As discussed at Chevalley-Eilenberg algebra, we may identify Lie algebras 𝔤\mathfrak{g} as the duals CE(𝔤)CE(\mathfrak{g}) of dg-algebras whose underlying graded algebra is the Grassmann algebra on the vector space 𝔤 *\mathfrak{g}^*.

Similarly, a dg-algebra CE(𝔥)CE(\mathfrak{h}) whose underlying algebra is free on a graded vector space 𝔥\mathfrak{h} we may understand as exibiting an ∞-Lie algebra-structure on 𝔥\mathfrak{h}.

Then a morphism 𝔤𝔥\mathfrak{g} \to \mathfrak{h} of these \infty-Lie algebras is by definition just a morphism CE(𝔤)CE(𝔥)CE(\mathfrak{g}) \leftarrow CE(\mathfrak{h}) of dg-algebras. Such a morphis may be thought of as a cocycle in nonabelian Lie algebra cohomology H(𝔤,𝔥)H(\mathfrak{g}, \mathfrak{h}).

Specifically, write b n1b^{n-1} \mathbb{R} for the line Lie n-algebra, the \infty-Lie algebra given by the fact that CE(b n1)CE(b^{n-1}\mathbb{R}) has a single generator in degree nn and vanishing differential. Then a morphism

μ:𝔤b n1 \mu : \mathfrak{g} \to b^{n-1} \mathbb{R}

is a cocycle in the abelian Lie algebra cohomology H n(𝔤,)H^n(\mathfrak{g}, \mathbb{R}). Notice that dually, by definition, this is a morphism of dg-algebras

CE(𝔤)CE(b n1):μ. CE(\mathfrak{g}) \leftarrow CE(b^{n-1} \mathbb{R}) : \mu \,.

Since on the right we only have a single closed degree-nn generator, such a morphism is precily a closed degree nn-element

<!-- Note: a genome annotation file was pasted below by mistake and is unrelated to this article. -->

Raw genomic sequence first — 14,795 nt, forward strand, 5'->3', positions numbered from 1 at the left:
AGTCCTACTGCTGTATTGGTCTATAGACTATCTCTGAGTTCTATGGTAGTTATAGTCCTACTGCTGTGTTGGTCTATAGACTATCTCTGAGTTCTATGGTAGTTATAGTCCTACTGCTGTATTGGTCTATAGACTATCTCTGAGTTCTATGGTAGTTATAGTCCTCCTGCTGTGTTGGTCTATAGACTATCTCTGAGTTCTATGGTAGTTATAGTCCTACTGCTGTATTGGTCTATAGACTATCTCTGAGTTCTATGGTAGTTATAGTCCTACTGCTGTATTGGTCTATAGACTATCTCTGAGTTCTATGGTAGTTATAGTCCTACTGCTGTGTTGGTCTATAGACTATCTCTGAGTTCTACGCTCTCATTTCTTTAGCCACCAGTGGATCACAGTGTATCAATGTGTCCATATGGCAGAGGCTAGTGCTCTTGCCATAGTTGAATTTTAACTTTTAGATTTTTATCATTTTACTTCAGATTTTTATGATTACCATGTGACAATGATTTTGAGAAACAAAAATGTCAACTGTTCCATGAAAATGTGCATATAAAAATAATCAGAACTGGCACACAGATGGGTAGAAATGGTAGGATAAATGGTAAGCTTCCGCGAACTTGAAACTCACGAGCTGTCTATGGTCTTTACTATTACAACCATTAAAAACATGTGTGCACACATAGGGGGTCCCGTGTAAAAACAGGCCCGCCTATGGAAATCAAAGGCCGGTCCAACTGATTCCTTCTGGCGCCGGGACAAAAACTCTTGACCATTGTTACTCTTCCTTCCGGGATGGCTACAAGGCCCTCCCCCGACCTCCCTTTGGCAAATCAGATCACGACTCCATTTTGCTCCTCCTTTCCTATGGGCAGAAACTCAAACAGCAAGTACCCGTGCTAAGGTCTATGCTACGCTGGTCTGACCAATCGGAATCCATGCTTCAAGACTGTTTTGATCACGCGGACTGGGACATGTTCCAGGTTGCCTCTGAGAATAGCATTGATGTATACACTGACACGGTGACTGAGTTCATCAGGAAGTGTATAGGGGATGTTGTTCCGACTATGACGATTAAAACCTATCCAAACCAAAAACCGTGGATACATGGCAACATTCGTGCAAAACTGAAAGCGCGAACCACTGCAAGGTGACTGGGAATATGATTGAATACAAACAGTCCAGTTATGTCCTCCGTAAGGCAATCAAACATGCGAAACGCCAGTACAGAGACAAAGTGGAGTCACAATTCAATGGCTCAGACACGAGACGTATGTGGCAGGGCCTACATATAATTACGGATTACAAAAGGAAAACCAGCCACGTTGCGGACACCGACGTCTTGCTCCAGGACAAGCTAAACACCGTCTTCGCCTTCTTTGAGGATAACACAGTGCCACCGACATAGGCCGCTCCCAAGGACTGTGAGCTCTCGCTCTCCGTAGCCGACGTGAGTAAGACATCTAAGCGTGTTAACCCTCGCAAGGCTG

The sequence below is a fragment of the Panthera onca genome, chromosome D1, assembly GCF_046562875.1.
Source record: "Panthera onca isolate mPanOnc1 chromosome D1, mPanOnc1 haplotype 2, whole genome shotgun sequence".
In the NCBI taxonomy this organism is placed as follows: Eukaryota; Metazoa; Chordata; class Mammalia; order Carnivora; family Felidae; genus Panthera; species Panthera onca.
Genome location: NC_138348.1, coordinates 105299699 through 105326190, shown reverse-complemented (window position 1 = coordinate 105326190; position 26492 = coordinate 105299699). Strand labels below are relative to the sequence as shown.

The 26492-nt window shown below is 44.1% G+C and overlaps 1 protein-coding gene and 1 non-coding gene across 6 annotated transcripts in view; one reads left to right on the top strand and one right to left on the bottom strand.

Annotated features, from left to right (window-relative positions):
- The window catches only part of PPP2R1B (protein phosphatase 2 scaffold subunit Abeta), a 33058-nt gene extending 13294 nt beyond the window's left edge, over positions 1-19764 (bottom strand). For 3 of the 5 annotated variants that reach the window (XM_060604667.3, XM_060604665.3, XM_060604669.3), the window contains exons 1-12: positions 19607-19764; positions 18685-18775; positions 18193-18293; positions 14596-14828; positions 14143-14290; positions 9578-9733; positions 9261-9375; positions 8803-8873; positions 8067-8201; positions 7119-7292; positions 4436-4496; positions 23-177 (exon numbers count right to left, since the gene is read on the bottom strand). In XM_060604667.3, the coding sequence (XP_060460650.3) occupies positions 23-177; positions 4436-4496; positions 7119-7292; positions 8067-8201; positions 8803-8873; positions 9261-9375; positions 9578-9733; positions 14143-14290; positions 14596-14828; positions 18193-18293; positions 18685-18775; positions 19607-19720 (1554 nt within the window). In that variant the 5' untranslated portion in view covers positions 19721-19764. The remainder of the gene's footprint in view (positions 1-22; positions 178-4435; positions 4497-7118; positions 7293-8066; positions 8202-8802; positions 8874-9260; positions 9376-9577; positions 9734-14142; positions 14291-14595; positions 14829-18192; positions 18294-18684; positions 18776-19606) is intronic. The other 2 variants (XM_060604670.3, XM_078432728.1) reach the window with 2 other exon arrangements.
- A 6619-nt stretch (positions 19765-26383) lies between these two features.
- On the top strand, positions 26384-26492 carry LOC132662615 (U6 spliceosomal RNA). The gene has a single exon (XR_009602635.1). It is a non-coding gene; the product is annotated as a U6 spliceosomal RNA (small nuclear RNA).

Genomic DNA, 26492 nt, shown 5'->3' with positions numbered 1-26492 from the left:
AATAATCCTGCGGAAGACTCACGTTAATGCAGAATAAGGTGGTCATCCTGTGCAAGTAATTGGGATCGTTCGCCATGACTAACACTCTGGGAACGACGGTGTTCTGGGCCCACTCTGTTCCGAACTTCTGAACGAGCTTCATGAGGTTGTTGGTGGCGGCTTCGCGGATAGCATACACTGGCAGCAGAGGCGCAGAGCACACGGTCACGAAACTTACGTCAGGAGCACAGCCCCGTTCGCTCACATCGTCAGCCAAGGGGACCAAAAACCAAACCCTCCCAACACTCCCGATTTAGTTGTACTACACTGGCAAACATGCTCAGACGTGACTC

μCE(𝔤). \mu \in CE(\mathfrak{g}) \,.

This way we recover the above definition of Lie algebra cohomology (with coefficient in the trivial module) in terms of the cochain complex cohomology of the CE-algebra.


Whitehead’s lemma

The following lemma asserts that for semisimple Lie algebras 𝔤\mathfrak{g} only the cohomology 𝔤b n1\mathfrak{g} \to b^{n-1} \mathbb{R} with coefficients in the trivial module is nontrivial.


(Whitehead’s lemma)

For 𝔤\mathfrak{g} a finite dimensional semisimple Lie algebra over a field of characteristic 0, and for VV a non-trivial finite-dimensional irreducible representation, we have

H p(𝔤,V)=0forp>0. H^p(\mathfrak{g}, V) = 0 \;\;\; for\;p \gt 0 \,.

Van Est isomorphism

The content of a van Est isomorphism is that the canonical comparison map from Lie group cohomology to Lie algebra cohomology (by differentiation) is an isomorphism whenever the Lie group is sufficiently connected.


Every invariant polynomial W(𝔤)\langle - \rangle \in W(\mathfrak{g}) on a Lie algebra has a transgression to a cocycle on 𝔤\mathfrak{g}. See ∞-Lie algebra cohomology for more.

For instance for 𝔤\mathfrak{g} a semisimple Lie algebra, there is the Killing form ,\langle - ,- \rangle. The corresponding 3-cocycle is